Steve had been successful at a young age, and he felt that had isolated him. Most of the choices he made from the time I knew him were designed to dissolve the walls around him. A middle-class boy from Los Altos, he fell in love with a middle-class girl from New Jersey. It was important to both of them to raise Lisa, Reed, Erin and Eve as grounded, normal children. Their house didn’t intimidate with art or polish; in fact, for many of the first years I knew Steve and Lo together, dinner was served on the grass, and sometimes consisted of just one vegetable. Lots of that one vegetable. But one. Broccoli. In season. Simply prepared. With just the right, recently snipped, herb.
Even as a young millionaire, Steve always picked me up at the airport. He’d be standing there in his jeans.
When a family member called him at work, his secretary Linetta answered, “Your dad’s in a meeting. Would you like me to interrupt him?”
When Reed insisted on dressing up as a witch every Halloween, Steve, Laurene, Erin and Eve all went wiccan.
They once embarked on a kitchen remodel; it took years. They cooked on a hotplate in the garage. The Pixar building, under construction during the same period, finished in half the time. And that was it for the Palo Alto house. The bathrooms stayed old. But — and this was a crucial distinction — it had been a great house to start with; Steve saw to that.
This is not to say that he didn’t enjoy his success: he enjoyed his success a lot, just minus a few zeros. He told me how much he loved going to the Palo Alto bike store and gleefully realizing he could afford to buy the best bike there.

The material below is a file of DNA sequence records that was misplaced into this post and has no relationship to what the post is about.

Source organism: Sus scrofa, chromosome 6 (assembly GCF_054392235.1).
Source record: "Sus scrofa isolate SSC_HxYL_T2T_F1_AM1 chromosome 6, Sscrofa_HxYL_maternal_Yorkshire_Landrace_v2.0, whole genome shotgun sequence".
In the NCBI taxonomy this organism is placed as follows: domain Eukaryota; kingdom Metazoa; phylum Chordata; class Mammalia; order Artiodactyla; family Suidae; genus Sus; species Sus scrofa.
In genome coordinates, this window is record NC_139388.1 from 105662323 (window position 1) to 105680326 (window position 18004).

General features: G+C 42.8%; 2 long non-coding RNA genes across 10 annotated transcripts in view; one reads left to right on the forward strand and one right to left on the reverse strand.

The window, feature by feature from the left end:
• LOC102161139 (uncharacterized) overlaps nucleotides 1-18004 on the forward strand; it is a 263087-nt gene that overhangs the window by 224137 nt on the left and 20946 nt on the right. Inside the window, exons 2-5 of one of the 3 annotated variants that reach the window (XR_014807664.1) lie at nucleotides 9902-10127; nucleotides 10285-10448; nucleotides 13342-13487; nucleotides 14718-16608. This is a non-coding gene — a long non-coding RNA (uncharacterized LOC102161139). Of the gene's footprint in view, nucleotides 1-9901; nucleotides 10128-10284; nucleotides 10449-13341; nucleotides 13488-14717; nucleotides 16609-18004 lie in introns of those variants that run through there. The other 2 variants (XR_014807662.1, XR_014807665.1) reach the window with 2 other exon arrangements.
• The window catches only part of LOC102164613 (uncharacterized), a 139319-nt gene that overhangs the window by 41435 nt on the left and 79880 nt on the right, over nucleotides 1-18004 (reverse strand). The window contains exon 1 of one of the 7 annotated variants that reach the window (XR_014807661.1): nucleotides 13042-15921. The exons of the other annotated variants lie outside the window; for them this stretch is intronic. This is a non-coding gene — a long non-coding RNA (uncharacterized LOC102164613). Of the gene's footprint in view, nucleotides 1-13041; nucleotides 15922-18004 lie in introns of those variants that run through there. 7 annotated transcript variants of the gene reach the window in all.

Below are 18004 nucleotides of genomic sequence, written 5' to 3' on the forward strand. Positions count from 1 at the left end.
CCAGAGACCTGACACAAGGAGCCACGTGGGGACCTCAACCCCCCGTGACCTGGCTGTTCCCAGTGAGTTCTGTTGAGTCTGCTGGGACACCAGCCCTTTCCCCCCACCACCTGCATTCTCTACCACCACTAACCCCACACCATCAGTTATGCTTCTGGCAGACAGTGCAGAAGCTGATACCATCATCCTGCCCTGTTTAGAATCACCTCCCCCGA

And he did.
Steve was humble. Steve liked to keep learning.
Once, he told me if he’d grown up differently, he might have become a mathematician. He spoke reverently about colleges and loved walking around the Stanford campus. In the last year of his life, he studied a book of paintings by Mark Rothko, an artist he hadn’t known about before, thinking of what could inspire people on the walls of a future Apple campus.
Steve cultivated whimsy. What other C.E.O. knows the history of English and Chinese tea roses and has a favorite David Austin rose?
He had surprises tucked in all his pockets. I’ll venture that Laurene will discover treats — songs he loved, a poem he cut out and put in a drawer — even after 20 years of an exceptionally close marriage. I spoke to him every other day or so, but when I opened The New York Times and saw a feature on the company’s patents, I was still surprised and delighted to see a sketch for a perfect staircase.
With his four children, with his wife, with all of us, Steve had a lot of fun.
He treasured happiness.
Then, Steve became ill and we watched his life compress into a smaller circle. Once, he’d loved walking through Paris. He’d discovered a small handmade soba shop in Kyoto. He downhill skied gracefully. He cross-country skied clumsily. No more.
Eventually, even ordinary pleasures, like a good peach, no longer appealed to him.
Yet, what amazed me, and what I learned from his illness, was how much was still left after so much had been taken away.
I remember my brother learning to walk again, with a chair. After his liver transplant, once a day he would get up on legs that seemed too thin to bear him, arms pitched to the chair back. He’d push that chair down the Memphis hospital corridor towards the nursing station and then he’d sit down on the chair, rest, turn around and walk back again. He counted his steps and, each day, pressed a little farther.
Laurene got down on her knees and looked into his eyes.
“You can do this, Steve,” she said. His eyes widened. His lips pressed into each other.
He tried. He always, always tried, and always with love at the core of that effort. He was an intensely emotional man.
I realized during that terrifying time that Steve was not enduring the pain for himself. He set destinations: his son Reed’s graduation from high school, his daughter Erin’s trip to Kyoto, the launching of a boat he was building on which he planned to take his family around the world and where he hoped he and Laurene would someday retire.